Once a mixed town of Syrian Muslims and Christians reliant on agriculture and government jobs in nearby Damascus, Qaryatayn fell to the Islamic State in 2015. Thousands of its roughly 14,000 residents fled south to Rukban for safety.  

Syrian regime forces retook the town in 2015, but residents who had already left avoided going back, fearing arrest or forced military conscription at the hands of regime authorities there.

In returning home to Qaryatayn in recent weeks, and re-entering regime territory, residents streaming back in from Rukban now face the threat of conscription and arrest head-on.

Two recent returnees who spoke to Syria Direct say the risks are worth it.

Dureid Abu Ahmad, the father of three, saw his own 20-year-old son Ahmad arrested in front of him at a regime checkpoint, as the family crossed over from rebel territory.

“They took my son immediately after performing a search on him,” Abu Ahmad told Syria Direct. “They checked his ID card and handed him directly over to military service before allowing me and the rest of my family to continue onward to Qaryatayn.”

His son is now serving a mandatory tour of duty in Damascus, Abu Ahmad said.

Upon arriving in Qaryatayn, Abu Ahmad and his family found their house “50 percent” destroyed by clashes over the past two years. Today they are living in just one room of the house after restoring it to a livable condition.

“This is much better than living in a tent,” he said.

Abu Ahmad still believes he made the right choice in returning to Qaryatayn, despite his son’s arrest. His days in Rukban, Abu Ahmad said, “were difficult and bitter—we won’t forget them.”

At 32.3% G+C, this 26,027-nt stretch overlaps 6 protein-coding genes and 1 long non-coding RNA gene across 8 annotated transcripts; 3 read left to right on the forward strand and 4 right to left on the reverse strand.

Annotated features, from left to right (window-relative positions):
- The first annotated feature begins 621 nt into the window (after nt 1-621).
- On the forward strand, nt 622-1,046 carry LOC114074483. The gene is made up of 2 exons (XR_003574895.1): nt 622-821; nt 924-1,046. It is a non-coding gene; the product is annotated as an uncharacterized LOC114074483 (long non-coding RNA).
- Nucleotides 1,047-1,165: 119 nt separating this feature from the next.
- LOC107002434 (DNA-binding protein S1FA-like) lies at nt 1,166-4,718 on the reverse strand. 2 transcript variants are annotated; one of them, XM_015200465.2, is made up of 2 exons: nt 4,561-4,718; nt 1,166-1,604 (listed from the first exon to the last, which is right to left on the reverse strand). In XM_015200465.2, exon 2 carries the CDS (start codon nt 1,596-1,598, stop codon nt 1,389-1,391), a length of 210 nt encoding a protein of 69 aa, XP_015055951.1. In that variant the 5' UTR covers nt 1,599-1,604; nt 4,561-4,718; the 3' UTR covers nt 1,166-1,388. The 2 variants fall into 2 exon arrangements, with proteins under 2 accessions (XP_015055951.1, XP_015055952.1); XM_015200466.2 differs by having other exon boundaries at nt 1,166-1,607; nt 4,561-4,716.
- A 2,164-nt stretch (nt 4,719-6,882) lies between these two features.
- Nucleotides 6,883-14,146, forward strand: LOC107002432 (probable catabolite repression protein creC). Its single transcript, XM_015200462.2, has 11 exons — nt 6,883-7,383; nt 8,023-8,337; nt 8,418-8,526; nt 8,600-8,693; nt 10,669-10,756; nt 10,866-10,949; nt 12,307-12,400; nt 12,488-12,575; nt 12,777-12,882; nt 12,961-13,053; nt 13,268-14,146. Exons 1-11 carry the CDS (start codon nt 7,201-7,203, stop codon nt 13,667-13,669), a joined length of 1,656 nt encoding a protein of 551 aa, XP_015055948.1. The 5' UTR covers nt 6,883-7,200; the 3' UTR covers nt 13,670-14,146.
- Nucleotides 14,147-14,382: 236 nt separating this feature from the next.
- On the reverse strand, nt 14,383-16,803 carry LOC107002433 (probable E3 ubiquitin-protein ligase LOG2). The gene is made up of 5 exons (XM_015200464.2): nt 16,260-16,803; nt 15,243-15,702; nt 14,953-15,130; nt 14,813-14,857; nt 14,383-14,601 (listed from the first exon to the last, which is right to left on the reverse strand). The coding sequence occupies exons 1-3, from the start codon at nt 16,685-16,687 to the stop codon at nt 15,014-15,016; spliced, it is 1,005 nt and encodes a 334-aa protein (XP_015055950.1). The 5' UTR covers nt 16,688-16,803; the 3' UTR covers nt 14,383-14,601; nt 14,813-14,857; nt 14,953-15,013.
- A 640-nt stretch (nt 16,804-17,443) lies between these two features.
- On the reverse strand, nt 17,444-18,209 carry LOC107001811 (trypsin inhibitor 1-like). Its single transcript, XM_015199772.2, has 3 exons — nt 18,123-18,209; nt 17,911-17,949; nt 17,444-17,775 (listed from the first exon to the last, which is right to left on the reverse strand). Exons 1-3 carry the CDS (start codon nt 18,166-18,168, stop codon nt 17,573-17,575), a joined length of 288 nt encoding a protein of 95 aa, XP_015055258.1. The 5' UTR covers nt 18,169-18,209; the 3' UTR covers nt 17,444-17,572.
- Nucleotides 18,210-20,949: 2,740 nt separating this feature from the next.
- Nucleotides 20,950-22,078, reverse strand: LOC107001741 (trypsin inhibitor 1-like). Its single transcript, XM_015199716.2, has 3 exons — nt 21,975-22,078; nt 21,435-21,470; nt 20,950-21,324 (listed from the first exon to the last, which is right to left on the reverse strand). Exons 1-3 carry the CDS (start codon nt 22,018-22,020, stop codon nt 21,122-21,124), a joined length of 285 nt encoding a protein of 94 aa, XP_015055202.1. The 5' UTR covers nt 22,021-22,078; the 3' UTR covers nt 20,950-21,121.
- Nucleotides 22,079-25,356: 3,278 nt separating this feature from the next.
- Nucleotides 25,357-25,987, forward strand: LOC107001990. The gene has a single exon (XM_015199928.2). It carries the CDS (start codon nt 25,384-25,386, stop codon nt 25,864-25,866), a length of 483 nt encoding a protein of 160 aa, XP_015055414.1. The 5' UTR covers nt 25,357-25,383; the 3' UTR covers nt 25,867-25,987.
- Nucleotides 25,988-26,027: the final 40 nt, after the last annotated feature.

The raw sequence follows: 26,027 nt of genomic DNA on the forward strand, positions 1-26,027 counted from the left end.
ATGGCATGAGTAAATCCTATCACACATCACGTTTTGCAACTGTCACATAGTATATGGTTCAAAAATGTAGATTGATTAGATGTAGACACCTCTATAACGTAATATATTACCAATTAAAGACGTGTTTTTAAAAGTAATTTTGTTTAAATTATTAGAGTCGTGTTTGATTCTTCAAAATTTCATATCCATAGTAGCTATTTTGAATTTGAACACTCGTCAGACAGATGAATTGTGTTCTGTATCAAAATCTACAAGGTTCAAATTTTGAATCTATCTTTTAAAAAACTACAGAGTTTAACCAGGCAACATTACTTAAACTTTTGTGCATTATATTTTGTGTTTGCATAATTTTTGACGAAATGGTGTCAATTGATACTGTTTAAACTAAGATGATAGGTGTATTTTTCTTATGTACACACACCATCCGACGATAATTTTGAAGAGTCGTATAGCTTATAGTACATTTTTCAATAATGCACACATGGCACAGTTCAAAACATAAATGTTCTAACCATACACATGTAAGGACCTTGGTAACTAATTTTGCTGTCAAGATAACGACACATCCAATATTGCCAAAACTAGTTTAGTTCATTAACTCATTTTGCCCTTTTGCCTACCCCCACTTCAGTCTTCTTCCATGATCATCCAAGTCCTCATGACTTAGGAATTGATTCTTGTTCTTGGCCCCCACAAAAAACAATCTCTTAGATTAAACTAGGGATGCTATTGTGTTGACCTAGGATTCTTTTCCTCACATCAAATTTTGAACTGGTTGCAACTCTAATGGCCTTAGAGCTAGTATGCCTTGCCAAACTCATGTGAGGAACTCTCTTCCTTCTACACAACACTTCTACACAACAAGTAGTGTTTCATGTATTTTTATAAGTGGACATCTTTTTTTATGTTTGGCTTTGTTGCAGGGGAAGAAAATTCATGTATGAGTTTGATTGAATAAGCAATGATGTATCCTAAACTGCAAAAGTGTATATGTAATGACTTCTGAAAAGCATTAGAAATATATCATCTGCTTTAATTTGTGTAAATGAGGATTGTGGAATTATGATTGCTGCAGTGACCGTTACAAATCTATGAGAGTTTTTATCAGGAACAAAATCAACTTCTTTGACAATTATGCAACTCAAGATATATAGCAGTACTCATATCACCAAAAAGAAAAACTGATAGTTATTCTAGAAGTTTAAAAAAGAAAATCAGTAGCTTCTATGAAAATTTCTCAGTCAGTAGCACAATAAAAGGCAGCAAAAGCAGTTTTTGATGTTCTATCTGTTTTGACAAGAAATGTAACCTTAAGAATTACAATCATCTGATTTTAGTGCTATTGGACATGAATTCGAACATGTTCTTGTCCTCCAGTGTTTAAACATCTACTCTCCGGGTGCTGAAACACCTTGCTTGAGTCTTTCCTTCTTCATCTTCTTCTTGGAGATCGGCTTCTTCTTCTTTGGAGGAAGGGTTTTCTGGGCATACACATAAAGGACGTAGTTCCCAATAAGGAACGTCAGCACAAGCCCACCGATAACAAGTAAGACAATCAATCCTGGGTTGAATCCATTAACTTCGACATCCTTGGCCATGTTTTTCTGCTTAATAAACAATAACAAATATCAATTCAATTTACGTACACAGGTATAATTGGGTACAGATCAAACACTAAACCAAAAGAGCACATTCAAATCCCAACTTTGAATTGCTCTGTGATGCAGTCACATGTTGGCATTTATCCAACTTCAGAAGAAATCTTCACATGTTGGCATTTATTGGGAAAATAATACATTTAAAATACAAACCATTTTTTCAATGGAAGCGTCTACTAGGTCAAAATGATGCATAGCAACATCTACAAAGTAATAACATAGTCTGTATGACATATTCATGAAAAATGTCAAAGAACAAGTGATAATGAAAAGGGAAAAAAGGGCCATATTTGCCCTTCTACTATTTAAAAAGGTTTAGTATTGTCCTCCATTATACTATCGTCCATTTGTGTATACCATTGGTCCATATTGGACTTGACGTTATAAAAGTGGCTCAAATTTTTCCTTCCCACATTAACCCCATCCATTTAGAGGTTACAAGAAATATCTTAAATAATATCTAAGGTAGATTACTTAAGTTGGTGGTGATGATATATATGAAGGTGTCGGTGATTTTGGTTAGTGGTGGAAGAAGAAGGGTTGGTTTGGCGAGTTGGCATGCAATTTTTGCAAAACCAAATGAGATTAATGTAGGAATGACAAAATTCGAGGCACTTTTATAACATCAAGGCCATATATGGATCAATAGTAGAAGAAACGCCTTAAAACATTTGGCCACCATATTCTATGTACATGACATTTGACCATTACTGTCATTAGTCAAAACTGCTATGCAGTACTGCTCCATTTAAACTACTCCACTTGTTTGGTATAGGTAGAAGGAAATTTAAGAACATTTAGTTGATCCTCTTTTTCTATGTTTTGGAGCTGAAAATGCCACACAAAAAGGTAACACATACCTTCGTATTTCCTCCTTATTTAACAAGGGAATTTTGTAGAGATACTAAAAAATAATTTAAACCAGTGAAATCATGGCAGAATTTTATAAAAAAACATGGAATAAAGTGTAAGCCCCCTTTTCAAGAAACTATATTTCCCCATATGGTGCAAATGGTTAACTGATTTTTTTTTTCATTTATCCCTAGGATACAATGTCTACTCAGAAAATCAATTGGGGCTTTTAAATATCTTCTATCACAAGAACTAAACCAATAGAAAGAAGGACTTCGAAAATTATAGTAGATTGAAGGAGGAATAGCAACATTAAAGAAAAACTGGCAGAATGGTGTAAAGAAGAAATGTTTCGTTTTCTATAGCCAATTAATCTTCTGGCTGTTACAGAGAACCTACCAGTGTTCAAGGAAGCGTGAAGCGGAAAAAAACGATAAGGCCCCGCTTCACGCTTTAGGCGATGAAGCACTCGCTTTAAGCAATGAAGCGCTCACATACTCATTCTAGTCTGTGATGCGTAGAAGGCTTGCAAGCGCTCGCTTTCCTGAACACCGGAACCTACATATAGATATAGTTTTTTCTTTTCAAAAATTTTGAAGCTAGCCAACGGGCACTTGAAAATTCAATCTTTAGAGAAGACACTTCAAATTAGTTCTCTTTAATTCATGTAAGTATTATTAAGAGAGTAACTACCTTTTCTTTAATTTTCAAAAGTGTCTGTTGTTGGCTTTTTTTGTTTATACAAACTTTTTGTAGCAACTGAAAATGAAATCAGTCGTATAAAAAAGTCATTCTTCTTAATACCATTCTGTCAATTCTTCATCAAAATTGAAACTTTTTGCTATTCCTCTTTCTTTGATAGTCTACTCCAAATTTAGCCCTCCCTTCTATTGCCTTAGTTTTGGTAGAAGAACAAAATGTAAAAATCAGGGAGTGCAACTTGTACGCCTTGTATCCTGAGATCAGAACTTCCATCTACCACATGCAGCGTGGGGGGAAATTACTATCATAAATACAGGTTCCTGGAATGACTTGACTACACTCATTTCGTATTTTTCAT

For Qaryatayn native Ibtissam Umm Khalil, a 50-year-old grandmother, the return trip home from Rukban proved better than staying. She originally fled her home in 2015, as IS took over the town. 

Earlier this month, at the suggestion of her 27-year-old son Khalil, Umm Khalil paid smugglers to drive her, her daughter-in-law and grandchildren back to Qaryatayn.

Khalil chose to stay in Rukban, afraid of being forced into regime military service.

“Rukban became too dangerous because of the approaching clashes,” she told Syria Direct from her house in Qaryatayn. “The clashes, the hunger, the poverty, the lack of life—the situation became horrible in every possible way.”

Returning home, for Umm Khalil, “is more merciful a fate than staying and waiting for a slow death in Rukban.”

“It’s my grandson’s right to live a life of dignity and safety, whereas each and every day in Rukban is a degradation.” 

Bahira al-Zarier

Bahira is from Damascus. She studied business and marketing before moving to Jordan in 2013. She did volunteer work in support of many refugee organizations before joining Syria Direct.

Madeline Edwards

Madeline Edwards graduated from the College of Charleston with a bachelor’s degree in International Studies and Political Science in 2016. She was a Critical Language Scholarship (CLS) recipient in Arabic in 2013. Her studies have brought her to Jordan, Palestine and Turkey.